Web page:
While some architects are “natural-born leaders” many find themselves in a leadership role by default as practice owners or having been promoted to leadership roles like project architect and team leader – often without any additional training.

The COVID-19 challenges for practice and team leaders now go beyond day-to-day team management. They require them to step up and transform from accidental leaders into intentional leaders. This crisis with all its remote working challenges offers a unique opportunity for practicing and honing leadership skills. Call it the COVID-19 leadership gym, where you can build your leadership muscles and approach common challenges from a different angle. Opportunities for a special workout are plenty and could focus on:

  • Organisation;
  • Time management;
  • Planning and delivery;
  • Strategic thinking;
  • People management;
  • Communication;
  • Delegation;
  • Motivation;
  • Relationship building.

Maintaining team morale and engagement, tracking work and productivity, establishing effective communication among the team – these are particularly challenging in the context of remote working, but are equally important for onsite teams. Take this opportunity to make your leadership an intentional practice that will allow you to return to your physical offices as stronger leaders with stronger teams.

4. Team Bonding

The COVID-19 pandemic is a unique challenge that practice leaders and their teams must overcome together. Much will depend on leadership. If handled in the correct way, it will bond team members and transform the practice into a stronger unit.  Working through a crisis in this way can tie individuals to each other and to the practice far more deeply than any values statement.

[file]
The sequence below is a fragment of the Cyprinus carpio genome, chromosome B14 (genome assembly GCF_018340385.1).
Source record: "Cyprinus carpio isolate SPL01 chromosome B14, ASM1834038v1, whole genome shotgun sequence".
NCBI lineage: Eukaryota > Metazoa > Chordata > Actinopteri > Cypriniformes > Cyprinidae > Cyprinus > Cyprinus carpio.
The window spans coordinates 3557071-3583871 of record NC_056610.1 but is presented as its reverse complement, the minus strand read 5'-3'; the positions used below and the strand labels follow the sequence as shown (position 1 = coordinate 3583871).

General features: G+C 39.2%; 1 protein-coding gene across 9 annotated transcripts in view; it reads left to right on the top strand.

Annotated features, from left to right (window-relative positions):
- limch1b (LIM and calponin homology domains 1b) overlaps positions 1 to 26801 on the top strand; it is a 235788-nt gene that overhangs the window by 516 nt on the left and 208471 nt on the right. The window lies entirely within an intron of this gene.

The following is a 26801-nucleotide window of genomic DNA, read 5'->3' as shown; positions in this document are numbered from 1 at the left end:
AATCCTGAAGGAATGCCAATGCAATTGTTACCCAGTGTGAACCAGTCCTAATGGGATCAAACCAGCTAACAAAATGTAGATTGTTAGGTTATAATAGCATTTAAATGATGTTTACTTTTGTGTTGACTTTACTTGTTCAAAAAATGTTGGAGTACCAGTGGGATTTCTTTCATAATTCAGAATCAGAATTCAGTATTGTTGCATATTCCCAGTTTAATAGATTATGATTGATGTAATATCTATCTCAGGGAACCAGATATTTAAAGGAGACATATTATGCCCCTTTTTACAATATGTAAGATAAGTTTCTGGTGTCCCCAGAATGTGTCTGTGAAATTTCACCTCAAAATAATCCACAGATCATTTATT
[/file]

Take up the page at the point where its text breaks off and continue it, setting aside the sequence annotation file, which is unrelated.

Leaders who now keenly look after their teams will foster a strong sense of loyalty and undoubtedly reap the long-term benefits.

5. Time to Work on your Business

Less travel, sites closing down temporarily, fewer meetings ... after the first few weeks of settling into your new routines of home/office life, it will most likely transpire that you have more time available to focus on the one thing that usually falls by the wayside: working on your business.

Now might be the time to explore in detail what your work stands for and create an inspiring long-term vision. Develop that five-year plan. Spend time reviewing your practice structure. Devise detailed working processes and procedures. Improve your marketing and business development strategy, maybe thinking about measures you can put in place now to lessen the impact of the pending economic downturn later.

Set yourself a timeframe: one month, two months, whatever feels comfortable. Decide what you would like to have created and achieved in that period with regards to your career and business development. If you intentionally use this time now, you will have created a strong foundation for your business, so that when the COVID-19 crisis is over, you can return to the common way of working well prepared and stronger than ever.


About the Author:

Britta Siggelkow is an accredited career and leadership coach, and an experienced architect in the built environment, whose career has taken her around the world including Australia, Germany and the UK.  She is also the founder of THINK:BUILD, a coaching and consulting practice created to give architects and designers the time and space to see their practice holistically. Britta’s expertise is in the areas of leadership, business vision, strategy and organisational structure.